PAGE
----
Her lovers were many and varied,
From the day she began her -- beguine.
There were three famous ones whom she married,
And God knows how many between.

Alma, tell us!
All modern women are jealous.
Which of your magical wands
Got you Gustav and Walter and Franz?

The first one she married was Mahler,
Whose buddies all knew him as Gustav.
And each time he saw her he'd holler:
"Ach, that is the fraulein I moost have!"

Their marriage, however, was murder.
He'd scream to the heavens above,
"I'm writing Das Lied von der Erde,
And she only wants to make love!"

Alma, tell us!
All modern women are jealous.
You should have a statue in bronze
For bagging Gustav and Walter and Franz.

While married to Gus, she met Gropius,
And soon she was swinging with Walter.
Gus died, and her tear drops were copious.
She cried all the way to the altar.

But he would work late at the Bauhaus,
And only came home now and then.
She said, "What am I running? A chow house?
It's time to change partners again."

Alma, tell us!
All modern women are jealous.
Though you didn't even use Ponds,
You got Gustav and Walter and Franz.

While married to Walt she'd met Werfel,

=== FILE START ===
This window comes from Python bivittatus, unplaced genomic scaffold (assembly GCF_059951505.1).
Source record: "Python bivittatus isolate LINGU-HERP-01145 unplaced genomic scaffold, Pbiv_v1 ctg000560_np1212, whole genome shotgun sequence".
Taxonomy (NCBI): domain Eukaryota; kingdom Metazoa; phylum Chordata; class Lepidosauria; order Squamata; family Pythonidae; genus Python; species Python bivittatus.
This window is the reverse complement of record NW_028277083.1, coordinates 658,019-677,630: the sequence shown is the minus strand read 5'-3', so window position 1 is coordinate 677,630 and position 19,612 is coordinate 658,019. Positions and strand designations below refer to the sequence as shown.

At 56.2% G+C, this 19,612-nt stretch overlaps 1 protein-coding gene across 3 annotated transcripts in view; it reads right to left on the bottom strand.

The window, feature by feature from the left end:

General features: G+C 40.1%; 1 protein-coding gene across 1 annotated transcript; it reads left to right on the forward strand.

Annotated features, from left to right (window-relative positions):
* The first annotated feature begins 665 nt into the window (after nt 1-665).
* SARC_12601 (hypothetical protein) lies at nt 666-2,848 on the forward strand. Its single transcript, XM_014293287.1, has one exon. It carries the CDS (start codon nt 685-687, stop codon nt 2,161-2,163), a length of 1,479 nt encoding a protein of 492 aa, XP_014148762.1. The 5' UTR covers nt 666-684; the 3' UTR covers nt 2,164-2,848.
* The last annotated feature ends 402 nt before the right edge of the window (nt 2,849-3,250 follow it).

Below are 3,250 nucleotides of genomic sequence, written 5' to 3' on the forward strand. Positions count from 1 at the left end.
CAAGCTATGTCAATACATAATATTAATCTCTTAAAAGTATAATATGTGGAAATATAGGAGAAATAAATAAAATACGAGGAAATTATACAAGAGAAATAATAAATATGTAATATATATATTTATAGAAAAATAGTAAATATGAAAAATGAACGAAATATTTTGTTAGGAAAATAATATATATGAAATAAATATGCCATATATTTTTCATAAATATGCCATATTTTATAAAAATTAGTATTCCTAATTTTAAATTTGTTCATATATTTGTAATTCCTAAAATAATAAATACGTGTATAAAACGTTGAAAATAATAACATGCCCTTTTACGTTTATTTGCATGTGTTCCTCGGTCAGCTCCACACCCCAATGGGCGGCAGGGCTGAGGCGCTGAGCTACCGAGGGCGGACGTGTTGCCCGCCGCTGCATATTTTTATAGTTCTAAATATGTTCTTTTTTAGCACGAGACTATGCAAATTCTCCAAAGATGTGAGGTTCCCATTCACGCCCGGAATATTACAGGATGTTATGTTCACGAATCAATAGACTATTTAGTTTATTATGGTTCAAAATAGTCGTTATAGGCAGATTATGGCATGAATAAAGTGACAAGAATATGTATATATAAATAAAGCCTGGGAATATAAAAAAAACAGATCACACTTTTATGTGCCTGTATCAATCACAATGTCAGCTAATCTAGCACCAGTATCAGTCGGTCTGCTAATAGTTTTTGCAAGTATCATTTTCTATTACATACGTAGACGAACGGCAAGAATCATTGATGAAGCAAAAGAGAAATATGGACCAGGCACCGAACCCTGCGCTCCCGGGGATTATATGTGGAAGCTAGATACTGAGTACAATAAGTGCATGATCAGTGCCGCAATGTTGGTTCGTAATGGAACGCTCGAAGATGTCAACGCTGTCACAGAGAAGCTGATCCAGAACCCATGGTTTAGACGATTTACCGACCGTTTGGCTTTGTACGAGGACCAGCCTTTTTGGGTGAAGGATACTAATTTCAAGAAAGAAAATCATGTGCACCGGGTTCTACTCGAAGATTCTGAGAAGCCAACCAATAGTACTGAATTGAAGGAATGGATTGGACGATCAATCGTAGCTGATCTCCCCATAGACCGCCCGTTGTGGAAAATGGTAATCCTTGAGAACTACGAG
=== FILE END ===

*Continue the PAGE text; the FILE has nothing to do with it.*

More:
And he too was caught in her net.
He married her, but he was carefell,
'Cause Alma was no Bernadette.

And that is the story of Alma,
Who knew how to receive and to give.
The body that reached her embalma'
Was one that had known how to live.

Alma, tell us!
How can they help being jealous?
Ducks always envy the swans
Who get Gustav and Walter,
you never did falter,
With Gustav and Walter and Franz.
I know some people feel that marriage as an institution is dying out, but I disagree and the point was driven home to me rather forcefully not long ago by a letter I received which said: "Darling, I love you and I cannot live without you. Marry me, or I will kill myself." Well, I was a little disturbed at that until I took another look at the envelope and saw that it was addressed to occupant.

Speaking of love, one problem that recurs more and more frequently these days in books,and plays,and movies on, is the inability of people to communicate with the people they love. Husbands and wives who can't communicate; children who can't communicate with their parents, and so on. And the characters in these books, and plays, and so on, and in real life, I might add, spend hours bemoaning the fact that they can't communicate. I feel that if a person can't communicate the very least he can do is to shut up.